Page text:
At some point over the last few years, you have probably heard about CBD – for managing stress/anxiety, reducing pain, all without the high. CBD is literally taking the country by storm, and what you might not know is that it can also be good for the pelvic floor! As CBDs benefits are becoming more understood and researched, it is becoming less “taboo” and people are loving the non-high effects on stress and pain. Let’s dive into the science of CBD and how it can affect pelvic floor dysfunction, pelvic pain, and menstrual cramps!
WHAT IS CBD?
Cannabidiol, or CBD, is the second-most active ingredient in cannabis (marijuana), with the first being THC. THC is the compound in cannabis that causes the “high” you have heard about or even experienced. CBD doesn’t contain THC, which means that you can use it for its other medicinal purposes, such as pain-relief, without the mind-altering effect. CBD can also be derived from the hemp plant - a cousin to the cannabis plant that does not contain any THC. CBD works by attaching to the cannabinoid receptors in the Endocannabinoid System (ECS) – this is a natural biological system found in mammals. The ECS works to maintain homeostasis (balance) in our bodies by regulating temperature, mood, appetite, energy levels, blood pressure, sleep, and more. Because CBD attaches to these receptors, it can help our bodies achieve homeostasis when there is an imbalance. Many common medications work this way too – they “mimic” the naturally produced cells in our bodies to promote well-being or positive changes. The difference is that common medications are synthetically produced in a lab and CBD is produced by a natural extraction process.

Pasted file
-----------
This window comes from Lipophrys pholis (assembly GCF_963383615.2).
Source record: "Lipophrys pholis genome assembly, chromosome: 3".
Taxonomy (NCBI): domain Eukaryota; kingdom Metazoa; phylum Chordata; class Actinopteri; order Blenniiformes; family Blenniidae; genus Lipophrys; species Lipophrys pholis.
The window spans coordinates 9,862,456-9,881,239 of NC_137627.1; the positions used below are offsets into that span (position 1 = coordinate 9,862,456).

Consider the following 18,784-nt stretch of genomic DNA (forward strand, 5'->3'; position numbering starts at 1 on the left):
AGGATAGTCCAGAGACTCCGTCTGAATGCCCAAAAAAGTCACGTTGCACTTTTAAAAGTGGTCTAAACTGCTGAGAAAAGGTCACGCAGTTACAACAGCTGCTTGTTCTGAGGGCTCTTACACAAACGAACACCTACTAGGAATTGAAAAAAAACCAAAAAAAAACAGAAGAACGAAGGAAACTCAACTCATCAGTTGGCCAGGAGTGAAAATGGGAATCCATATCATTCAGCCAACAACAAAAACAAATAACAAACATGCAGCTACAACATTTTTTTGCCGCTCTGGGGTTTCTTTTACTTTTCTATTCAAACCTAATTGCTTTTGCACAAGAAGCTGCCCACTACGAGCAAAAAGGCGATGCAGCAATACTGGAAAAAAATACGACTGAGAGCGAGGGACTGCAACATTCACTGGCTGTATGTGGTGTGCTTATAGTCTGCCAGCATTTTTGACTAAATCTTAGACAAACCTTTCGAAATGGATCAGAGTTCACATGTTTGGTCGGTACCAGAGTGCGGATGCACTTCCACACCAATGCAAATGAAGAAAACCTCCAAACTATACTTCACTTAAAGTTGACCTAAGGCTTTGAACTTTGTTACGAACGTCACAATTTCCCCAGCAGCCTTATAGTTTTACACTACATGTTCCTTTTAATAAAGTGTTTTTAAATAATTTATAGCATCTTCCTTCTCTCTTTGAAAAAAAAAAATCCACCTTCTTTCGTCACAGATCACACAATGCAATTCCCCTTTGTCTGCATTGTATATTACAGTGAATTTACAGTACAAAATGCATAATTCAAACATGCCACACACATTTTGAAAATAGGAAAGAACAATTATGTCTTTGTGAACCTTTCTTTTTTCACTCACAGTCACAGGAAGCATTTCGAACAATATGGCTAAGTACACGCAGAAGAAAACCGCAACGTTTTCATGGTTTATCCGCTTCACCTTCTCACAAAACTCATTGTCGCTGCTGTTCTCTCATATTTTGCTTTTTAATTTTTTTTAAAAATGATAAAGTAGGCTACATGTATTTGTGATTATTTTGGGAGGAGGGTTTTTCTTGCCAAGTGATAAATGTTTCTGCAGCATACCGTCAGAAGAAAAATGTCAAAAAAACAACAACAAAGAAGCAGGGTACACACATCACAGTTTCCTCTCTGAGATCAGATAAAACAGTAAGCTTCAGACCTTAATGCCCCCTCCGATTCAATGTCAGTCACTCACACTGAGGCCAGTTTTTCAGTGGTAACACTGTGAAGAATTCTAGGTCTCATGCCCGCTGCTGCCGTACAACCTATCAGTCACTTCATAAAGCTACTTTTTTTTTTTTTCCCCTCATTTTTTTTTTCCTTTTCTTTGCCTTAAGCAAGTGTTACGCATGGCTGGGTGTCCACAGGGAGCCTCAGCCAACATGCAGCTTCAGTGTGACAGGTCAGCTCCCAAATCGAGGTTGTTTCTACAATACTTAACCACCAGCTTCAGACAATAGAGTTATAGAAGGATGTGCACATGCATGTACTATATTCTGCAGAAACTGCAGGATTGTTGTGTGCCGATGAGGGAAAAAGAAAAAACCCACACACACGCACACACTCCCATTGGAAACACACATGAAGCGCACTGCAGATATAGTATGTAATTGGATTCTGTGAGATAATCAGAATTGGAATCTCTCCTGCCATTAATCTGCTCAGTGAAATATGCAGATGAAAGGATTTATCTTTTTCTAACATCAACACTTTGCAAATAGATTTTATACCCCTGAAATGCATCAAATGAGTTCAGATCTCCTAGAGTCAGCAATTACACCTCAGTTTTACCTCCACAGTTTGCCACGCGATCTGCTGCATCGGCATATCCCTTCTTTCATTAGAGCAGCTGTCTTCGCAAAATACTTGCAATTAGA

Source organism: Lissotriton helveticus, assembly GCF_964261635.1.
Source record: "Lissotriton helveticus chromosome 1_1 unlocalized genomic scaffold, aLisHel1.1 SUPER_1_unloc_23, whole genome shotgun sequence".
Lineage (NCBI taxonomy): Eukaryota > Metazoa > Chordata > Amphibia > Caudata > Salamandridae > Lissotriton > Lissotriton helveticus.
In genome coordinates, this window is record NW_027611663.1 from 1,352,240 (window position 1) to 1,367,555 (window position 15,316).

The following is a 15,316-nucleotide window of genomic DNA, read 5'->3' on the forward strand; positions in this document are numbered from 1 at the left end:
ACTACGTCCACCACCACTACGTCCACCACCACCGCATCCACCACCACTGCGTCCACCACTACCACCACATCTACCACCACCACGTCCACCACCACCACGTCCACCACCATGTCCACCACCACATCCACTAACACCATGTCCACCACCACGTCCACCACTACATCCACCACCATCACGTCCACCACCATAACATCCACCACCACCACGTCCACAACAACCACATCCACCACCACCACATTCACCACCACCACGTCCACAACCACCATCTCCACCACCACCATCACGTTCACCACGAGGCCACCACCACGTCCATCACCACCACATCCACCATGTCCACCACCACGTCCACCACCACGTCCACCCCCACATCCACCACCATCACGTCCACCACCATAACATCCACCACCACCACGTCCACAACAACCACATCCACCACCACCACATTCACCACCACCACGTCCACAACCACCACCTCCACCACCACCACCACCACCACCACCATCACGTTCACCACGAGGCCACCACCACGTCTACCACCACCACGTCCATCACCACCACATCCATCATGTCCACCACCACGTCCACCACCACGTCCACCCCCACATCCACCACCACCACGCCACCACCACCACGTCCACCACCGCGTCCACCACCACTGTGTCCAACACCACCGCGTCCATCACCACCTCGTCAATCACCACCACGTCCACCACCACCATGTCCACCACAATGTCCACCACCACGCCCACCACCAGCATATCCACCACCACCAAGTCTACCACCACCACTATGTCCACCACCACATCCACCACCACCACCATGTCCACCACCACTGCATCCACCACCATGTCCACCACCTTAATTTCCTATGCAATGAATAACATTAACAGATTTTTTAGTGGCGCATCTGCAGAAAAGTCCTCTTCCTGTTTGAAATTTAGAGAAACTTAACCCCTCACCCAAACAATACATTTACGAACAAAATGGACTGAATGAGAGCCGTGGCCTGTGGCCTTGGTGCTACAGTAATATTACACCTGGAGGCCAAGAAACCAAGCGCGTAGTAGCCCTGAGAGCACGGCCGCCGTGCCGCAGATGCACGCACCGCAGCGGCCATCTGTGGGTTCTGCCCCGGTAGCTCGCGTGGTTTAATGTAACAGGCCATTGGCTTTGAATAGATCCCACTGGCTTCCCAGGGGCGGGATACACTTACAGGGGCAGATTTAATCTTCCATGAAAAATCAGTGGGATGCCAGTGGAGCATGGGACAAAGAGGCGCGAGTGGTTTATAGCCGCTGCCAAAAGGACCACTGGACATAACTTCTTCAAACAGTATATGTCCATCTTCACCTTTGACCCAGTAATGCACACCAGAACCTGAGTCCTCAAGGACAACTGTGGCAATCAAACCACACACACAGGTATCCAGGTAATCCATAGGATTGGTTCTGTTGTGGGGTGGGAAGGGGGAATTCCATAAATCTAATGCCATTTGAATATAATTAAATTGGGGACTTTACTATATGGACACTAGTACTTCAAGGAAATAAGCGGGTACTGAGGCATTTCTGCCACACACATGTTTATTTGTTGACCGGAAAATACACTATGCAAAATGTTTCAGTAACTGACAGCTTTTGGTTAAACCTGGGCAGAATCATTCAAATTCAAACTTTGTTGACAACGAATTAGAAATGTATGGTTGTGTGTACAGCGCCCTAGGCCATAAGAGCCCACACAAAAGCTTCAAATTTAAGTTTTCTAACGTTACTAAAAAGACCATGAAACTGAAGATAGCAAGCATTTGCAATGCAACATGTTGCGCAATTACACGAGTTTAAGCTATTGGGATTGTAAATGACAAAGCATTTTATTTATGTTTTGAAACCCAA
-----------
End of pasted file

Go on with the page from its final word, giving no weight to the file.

PAIN RELIEF: CBD PRODUCTS VS OTC MEDICATION
Research suggests that CBD can affect various inflammatory and pain-sensing systems in the body. Our body contains endocannabinoid receptors because, guess what? Our body produces our own naturally occurring cannabinoids. The endocannabinoid system regulates the following functions in our body: metabolism and appetite, mood and anxiety, and pain perception. OTC pain medication alleviates inflammation and pain, however through a completely different process.
Ibuprofen, for example, addresses the symptoms of pain by decreasing the body’s natural prostaglandin hormones – aka inflammation hormones – but doesn’t alleviate the cause of the inflammation. CBD is thought to work with the body’s natural systems to help bring it back to homeostasis to alleviate the underlying condition that is causing your pain. CBD has also been studied for its effects on decreasing muscle spasms, which means that it can provide even more relief to people with pelvic floor dysfunction than regular OTC medication.
ARE THERE RISKS TO USING CBD?
CBD is constantly being researched and our understanding of its many uses is evolving. Right now, we know that CBD does have some potential side effects such as nausea, fatigue, and irritability. Additionally, Cannabis-derived products can interact with certain medications, so make sure to check with your healthcare provider before adding anything to your routine. The largest concern is that CBD isn’t currently regulated by the Food and Drug Administration (FDA). This means that you can’t be sure that any CBD product you purchase has the ingredients it claims to have or not have. This makes it extremely important to conduct your own research on brands of CBD and make an informed decision before buying!